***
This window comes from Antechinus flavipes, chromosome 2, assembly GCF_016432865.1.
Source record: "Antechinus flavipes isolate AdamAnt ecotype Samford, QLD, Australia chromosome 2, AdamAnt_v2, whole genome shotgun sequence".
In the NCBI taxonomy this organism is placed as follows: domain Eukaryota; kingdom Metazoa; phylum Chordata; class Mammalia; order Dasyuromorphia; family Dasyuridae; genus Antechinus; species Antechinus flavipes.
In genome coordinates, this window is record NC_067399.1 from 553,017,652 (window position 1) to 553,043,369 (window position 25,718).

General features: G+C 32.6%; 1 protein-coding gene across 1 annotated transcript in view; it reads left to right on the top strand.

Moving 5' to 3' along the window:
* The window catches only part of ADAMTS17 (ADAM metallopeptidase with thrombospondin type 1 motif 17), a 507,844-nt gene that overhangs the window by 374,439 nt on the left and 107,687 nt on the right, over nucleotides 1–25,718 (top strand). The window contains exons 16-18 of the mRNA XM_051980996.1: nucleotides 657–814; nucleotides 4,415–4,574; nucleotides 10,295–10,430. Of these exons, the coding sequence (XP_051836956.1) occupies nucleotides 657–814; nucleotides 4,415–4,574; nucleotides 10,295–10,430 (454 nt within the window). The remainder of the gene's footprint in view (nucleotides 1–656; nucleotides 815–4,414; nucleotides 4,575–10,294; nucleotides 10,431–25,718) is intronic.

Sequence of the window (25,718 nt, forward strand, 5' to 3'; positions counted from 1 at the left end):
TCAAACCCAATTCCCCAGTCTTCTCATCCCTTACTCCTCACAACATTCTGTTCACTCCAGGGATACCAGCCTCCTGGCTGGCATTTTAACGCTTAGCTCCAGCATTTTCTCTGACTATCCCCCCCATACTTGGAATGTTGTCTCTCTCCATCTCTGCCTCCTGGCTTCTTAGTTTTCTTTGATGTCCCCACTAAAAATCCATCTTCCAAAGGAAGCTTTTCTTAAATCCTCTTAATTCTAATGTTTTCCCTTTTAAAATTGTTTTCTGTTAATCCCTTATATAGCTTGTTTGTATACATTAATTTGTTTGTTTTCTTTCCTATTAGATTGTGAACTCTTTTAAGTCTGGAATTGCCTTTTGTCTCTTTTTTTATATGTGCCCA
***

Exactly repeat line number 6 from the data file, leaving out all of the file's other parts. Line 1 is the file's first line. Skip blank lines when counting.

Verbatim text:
Moving 5' to 3' along the window: